Glimpses R.S. Jayalakshmi and Sumithra Vasudev discussed Sankarabharanam, Kalyani, Pantuvarali and Purvikalyani. S. Sivakumar
“Raga Parichaya,” organised by Nadasangamam (Narada Gana Sabha, Chennai) dwelt at length on the subtle yet notable differences between ragas such as Sankarabharanam and Kalyani, the experts involved being Dr. R.S. Jayalakshmi and Sumithra Vasudev.
Sankarabharanam's Mela is 29 and Kalyani (Mecha Kalyani), construed as its prathi madhyama counterpart, stands at 65. They are thus wide apart though apparently similar.
The learned vidhushis citing evidence from ancient texts said that Sankarabharanam was known as Dheera Sankarabharanam in the beginning and was treated as a Sampoorna raga.
Graha swaras (or jeeva swaram or amsa swaram) were underlined as tara Shadjam and Gaantharam. ‘Ni’ and ‘Da’ are sparingly used. “They can be used as passing notes but not pausing notes.”
The Madhyama swara gamakas are special in Sankarabharanam but one has to be aware of the limits of a gamaka and use them judiciously with a self-acquired sense of proportion.
The raga-swaroopam cannot be compromised. In fact ‘Sa Pa Sa’ sung in proper sequence and with adequate gaps could showcase the raga right away. The swara ‘ga’ is never oscillated in Sankarabharanam.
Structure of Kalyani
Taking up Kalyani, they said its original version was similar to the present day's Mohana Kalyani. Later editions viewed it as a Sampoorna raga.
Unlike Sankarabharanam, one could take the liberty of “swaying” all swaras in this raga. The ‘Sa’ ‘Pa’ varjya prayogas would still leave the raga intact. That is, however, anathema to Sankarabharanam.
Kalyani has a universal scale, but still reigns as a Carnatic raga. It is not the notes per se, but the handling of the notes, the resting points and the starting points - that give the raga its shape.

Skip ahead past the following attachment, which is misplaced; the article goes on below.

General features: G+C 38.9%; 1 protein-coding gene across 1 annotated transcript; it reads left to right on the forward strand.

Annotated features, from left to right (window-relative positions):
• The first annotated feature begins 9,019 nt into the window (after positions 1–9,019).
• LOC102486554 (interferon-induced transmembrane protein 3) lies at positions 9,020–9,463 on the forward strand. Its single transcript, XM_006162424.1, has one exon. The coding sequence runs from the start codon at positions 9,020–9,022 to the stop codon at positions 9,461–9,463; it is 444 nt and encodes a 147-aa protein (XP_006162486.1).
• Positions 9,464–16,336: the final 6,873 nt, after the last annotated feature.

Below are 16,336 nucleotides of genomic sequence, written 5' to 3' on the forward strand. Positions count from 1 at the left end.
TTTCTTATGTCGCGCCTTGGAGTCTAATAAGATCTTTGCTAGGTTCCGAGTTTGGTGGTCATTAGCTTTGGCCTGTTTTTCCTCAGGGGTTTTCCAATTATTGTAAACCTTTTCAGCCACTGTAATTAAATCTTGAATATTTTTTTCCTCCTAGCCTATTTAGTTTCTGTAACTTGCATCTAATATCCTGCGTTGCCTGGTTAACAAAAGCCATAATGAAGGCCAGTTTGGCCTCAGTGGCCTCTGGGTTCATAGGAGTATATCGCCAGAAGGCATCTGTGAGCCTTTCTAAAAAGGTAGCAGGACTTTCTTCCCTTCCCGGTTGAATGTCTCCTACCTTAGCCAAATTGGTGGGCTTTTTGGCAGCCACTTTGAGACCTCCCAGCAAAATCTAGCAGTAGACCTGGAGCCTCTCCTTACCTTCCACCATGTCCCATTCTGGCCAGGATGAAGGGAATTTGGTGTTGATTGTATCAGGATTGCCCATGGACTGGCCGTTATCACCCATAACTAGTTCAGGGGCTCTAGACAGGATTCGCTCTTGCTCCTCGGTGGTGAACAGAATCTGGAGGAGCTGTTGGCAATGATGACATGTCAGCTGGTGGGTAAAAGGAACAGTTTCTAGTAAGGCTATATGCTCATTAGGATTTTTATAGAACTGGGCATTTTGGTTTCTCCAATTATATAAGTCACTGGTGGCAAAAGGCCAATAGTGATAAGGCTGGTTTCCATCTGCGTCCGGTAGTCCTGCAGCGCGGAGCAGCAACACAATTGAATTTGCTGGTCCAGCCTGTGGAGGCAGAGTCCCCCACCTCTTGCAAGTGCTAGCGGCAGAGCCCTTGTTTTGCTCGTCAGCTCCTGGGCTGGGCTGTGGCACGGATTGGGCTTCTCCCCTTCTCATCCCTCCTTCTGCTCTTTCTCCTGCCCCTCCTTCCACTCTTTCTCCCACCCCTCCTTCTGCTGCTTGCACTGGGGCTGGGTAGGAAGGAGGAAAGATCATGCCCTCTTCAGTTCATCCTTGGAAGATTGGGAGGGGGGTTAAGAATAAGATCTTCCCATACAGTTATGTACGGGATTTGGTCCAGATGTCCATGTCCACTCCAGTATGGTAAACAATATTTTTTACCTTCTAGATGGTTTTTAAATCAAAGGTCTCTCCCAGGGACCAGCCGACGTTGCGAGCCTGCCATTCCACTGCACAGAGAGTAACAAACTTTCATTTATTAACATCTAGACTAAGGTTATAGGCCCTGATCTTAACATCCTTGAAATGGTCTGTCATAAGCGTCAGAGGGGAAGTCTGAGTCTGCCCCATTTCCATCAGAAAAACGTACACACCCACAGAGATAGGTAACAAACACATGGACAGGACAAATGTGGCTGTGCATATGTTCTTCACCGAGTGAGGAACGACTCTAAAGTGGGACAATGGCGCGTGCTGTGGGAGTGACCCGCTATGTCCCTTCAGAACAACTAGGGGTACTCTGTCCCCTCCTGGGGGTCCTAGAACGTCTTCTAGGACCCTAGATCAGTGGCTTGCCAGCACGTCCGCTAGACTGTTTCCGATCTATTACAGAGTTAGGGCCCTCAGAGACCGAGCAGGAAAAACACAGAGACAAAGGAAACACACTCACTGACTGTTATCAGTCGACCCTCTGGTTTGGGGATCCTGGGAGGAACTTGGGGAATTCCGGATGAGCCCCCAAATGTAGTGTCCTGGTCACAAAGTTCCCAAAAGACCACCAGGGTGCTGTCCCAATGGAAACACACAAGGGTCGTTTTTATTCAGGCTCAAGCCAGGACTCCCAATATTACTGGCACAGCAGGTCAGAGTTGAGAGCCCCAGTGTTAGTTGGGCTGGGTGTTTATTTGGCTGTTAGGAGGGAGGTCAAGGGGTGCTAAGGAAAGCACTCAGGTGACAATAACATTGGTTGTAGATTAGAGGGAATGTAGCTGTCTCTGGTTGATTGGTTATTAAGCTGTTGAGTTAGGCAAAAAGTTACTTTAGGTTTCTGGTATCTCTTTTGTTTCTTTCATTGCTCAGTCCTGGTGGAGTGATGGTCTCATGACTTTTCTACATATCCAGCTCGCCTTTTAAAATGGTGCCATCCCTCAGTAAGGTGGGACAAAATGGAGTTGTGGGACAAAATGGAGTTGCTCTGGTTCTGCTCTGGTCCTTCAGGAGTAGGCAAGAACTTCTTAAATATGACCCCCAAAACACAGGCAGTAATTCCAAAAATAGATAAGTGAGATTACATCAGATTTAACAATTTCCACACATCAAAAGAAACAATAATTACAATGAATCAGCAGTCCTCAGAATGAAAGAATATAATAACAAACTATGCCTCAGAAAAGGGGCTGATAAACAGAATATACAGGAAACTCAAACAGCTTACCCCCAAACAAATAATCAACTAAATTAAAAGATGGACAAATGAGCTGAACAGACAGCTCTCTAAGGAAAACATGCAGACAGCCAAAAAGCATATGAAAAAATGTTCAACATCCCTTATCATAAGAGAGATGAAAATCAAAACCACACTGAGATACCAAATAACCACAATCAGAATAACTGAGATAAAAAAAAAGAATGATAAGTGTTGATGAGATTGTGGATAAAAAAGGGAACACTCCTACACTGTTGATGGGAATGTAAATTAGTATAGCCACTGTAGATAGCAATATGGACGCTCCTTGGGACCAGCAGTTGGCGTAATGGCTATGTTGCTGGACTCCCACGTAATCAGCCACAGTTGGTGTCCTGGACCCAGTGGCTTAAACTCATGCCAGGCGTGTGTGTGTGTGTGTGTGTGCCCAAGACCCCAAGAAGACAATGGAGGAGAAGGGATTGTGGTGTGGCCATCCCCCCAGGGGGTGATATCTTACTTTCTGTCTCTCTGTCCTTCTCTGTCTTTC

Kalyani’s ‘Ma’ was mentioned in the music lexicons as Varali ‘Ma.’ Janta prayogas fit smoothly in the very structure of Kalyani. They are beauteous ( sobikkum ) in Sankarabharanam, only when used as part of the tanam.
In the next session ragas such as Pantuvarali and Purvikalyani were handled. Both ragas have the same purvangam, i.e. the ascent., and can puzzle even a trained rasika.
Historically speaking the name assigned to Pantuvarali was Kasi Ramakriya whereas Dikshtar wished to call it Kamavardhini.
The two ragas probably belong to the 16th or the 17 century and have evolved with the passage of time.
“How Saint Tyagaraja landed on this raga and assigned the name Pantuvarali to it, will remain an unanswered question,” said Dr. R.S. Jayalakshmi.
Tyagaraja has composed at least twelve compositions in this raga. The original version, if heard today, will sound more like Bowli.
The graha swara has been termed and used mainly as tara sthayi shadjamam. Many examples from different composers, showed certain prayogas unique to this raga.
Scope of the raga
According to the 72 Melakartha Sampradayam, Purvikalyani is labelled under Gamanasarama.
Though at present the usage of ‘pa dha pa sa,’ sung in continuity, is more in vogue, this phrase was sparingly used during the days bygone.
The phrase more in use was the ‘pa da sa.’ Incidentally, there are no two kalai tala compositions in this raga and did that indicate its limited scope?
“Kallidaikurichi Vedantha Bhagavatar, who belonged to the Dikshitar parampara, has no place for the phrase in his varnam,” said Sumithra Vasudev and quoted this as a sort of internal evidence.
Mention was made about scholar T.S. Parthasarathi’s theory that the Tyagaraja kriti, ‘Gnanamosagaradha’ was originally sung in Shadvidhamargini and got changed to Purvikalyani only much later.
While singing Purvikalyani, care should be taken not to give it the Hamsanandhi colour, when attempting panchama varjya prayogas.
The absolute beauty and subtle handling contained in the chittaiswaram of ‘Parama Pavana’ (Purvikalyani, Poochi Srinivasa Iyengar) even in panchama varjya methods that have been used, was sung and explained to fit the context.
Sometimes prayogas that do not appeal during raga alapanas tend to bring out the raga contours sumptuously, when sung at the niraval phase. Examples were sung to substantiate this point also.
The little word in the sahitya does the trick. Manodharma itself thus is many-splendoured. The point was thus made: Raga singing should dispel all ambiguity, and eschew suggestion of other ragas.
Tyagaraja has composed at least twelve compositions in Pantuvarali. The original version, if heard today, will sound more like Bowli.